Egypt eyes tough eco­nomic re­forms

The Myanmar Times - - International Business -

EGYPT hopes a US$12 bil­lion fi­nanc­ing deal with the IMF will usher in an eco­nomic turn­around but real progress hinges on a tough re­form pack­age avoided for decades to stave off un­rest.

The fi­nanc­ing over three years – deemed an en­dorse­ment to at­tract more for­eign aid – would go to­gether with a cur­rency de­val­u­a­tion and stream­lin­ing of Egypt’s bloated sub­sidy sys­tem.

But ex­perts warn that the loan alone would serve as lit­tle more than an “aspirin’’ and a stop­gap for a deep-rooted eco­nomic malaise.

In a coun­try where many rely on state-sub­sidised bread and im­ports for ba­sic food­stuffs such as wheat, in­fla­tion has al­ready risen at a time of low for­eign cur­rency re­serves and a thriv­ing black mar­ket ex­change.

More than five years af­ter its 2011 up­ris­ing – partly fu­elled by eco­nomic dis­par­i­ties – that swept away vet­eran strong­man Hosni Mubarak, the coun­try is still reel­ing from the fall­out.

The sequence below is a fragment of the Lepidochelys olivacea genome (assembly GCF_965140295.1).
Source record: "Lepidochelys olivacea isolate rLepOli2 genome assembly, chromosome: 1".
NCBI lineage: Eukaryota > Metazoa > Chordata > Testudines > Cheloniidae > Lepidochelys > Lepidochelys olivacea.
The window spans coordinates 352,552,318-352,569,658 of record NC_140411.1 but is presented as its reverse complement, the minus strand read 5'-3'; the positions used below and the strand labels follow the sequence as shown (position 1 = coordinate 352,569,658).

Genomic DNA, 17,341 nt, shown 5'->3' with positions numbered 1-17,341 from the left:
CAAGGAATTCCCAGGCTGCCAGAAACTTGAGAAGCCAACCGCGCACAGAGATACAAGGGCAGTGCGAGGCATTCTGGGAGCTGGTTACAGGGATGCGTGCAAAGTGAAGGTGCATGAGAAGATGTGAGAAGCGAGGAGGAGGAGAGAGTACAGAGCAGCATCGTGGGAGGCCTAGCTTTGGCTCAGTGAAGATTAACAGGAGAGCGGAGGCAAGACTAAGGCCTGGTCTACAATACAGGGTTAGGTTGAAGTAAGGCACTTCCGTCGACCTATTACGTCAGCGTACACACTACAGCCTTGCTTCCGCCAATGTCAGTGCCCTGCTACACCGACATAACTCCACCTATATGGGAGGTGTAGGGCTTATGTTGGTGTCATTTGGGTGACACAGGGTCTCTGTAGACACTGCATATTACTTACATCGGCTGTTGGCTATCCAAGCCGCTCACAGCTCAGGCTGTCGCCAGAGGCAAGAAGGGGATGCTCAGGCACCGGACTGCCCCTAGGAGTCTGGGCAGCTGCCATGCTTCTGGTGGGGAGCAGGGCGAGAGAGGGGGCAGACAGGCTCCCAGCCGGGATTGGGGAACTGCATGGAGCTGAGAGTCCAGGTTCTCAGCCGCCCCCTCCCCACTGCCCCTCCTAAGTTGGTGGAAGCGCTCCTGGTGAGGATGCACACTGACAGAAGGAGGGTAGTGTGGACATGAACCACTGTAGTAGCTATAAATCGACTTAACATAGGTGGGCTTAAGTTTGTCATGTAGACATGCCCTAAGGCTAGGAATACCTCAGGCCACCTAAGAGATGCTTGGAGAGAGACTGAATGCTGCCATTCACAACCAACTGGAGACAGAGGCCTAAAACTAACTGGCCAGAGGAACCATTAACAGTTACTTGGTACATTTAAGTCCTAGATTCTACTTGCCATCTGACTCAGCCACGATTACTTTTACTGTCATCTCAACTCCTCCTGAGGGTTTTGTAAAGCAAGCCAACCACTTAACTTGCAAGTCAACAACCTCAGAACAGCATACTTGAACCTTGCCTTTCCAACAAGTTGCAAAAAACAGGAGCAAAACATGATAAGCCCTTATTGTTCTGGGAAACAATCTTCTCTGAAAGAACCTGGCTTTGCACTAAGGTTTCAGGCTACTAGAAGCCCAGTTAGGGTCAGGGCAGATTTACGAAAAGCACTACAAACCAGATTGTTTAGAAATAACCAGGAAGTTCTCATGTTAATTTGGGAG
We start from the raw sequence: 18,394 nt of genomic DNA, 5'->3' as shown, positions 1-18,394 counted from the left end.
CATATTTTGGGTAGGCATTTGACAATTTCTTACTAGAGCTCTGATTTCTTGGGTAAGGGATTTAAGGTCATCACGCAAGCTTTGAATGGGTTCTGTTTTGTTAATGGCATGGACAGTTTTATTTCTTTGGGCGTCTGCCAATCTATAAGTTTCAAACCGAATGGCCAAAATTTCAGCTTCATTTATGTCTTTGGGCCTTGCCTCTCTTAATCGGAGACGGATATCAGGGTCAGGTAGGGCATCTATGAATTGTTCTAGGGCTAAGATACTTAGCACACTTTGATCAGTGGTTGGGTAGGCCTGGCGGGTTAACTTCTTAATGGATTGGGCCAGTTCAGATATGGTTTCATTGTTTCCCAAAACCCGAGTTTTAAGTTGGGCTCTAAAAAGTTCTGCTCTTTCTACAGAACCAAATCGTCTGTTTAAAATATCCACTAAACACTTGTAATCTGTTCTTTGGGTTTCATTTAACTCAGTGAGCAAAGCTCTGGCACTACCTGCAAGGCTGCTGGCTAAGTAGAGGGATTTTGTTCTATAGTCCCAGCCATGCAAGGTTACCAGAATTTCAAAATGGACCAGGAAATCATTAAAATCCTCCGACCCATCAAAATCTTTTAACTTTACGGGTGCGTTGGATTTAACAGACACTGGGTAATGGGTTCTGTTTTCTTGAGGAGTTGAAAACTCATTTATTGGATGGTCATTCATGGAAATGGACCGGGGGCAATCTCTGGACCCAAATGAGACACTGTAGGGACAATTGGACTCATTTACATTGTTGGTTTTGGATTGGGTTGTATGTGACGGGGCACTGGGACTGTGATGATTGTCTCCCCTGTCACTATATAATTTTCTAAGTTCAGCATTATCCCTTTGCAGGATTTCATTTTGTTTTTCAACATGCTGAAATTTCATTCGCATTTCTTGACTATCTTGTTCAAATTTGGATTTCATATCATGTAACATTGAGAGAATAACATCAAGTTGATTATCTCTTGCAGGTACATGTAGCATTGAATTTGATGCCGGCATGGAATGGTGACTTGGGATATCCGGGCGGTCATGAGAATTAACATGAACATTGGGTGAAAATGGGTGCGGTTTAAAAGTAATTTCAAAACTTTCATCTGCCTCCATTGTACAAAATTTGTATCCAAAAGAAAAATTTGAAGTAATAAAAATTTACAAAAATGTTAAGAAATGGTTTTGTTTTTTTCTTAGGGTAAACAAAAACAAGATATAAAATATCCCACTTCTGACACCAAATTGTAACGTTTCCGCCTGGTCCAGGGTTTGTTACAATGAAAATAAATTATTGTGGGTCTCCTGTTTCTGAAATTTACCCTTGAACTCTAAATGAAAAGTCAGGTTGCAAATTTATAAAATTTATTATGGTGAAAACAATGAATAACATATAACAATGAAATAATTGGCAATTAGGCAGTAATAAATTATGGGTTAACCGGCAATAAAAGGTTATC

The up­ris­ing un­leashed years of tu­mult that cul­mi­nated with the over­throw of pres­i­dent Mo­hamed Morsi in 2013 and a ji­hadist in­sur­gency that has driven away tourists.

Since Mr Morsi’s over­throw, Arab states of the Gulf which op­posed his Is­lamist move­ment have show­ered Egypt with over $20 bil­lion in aid and in­vest­ments, but that has proved to be a short-act­ing salve.

The dire state of the econ­omy, ac­cord­ing to Pres­i­dent Ab­del Fat­tah al-Sisi, makes the long de­ferred eco­nomic re­forms in­evitable.

The IMF loan is es­sen­tial to bol­ster for­eign cur­rency re­serves which are down to $15.5 bil­lion.

But this will not suf­fice on its own and may only ag­gra­vate the plight of the lower and mid­dle classes. –

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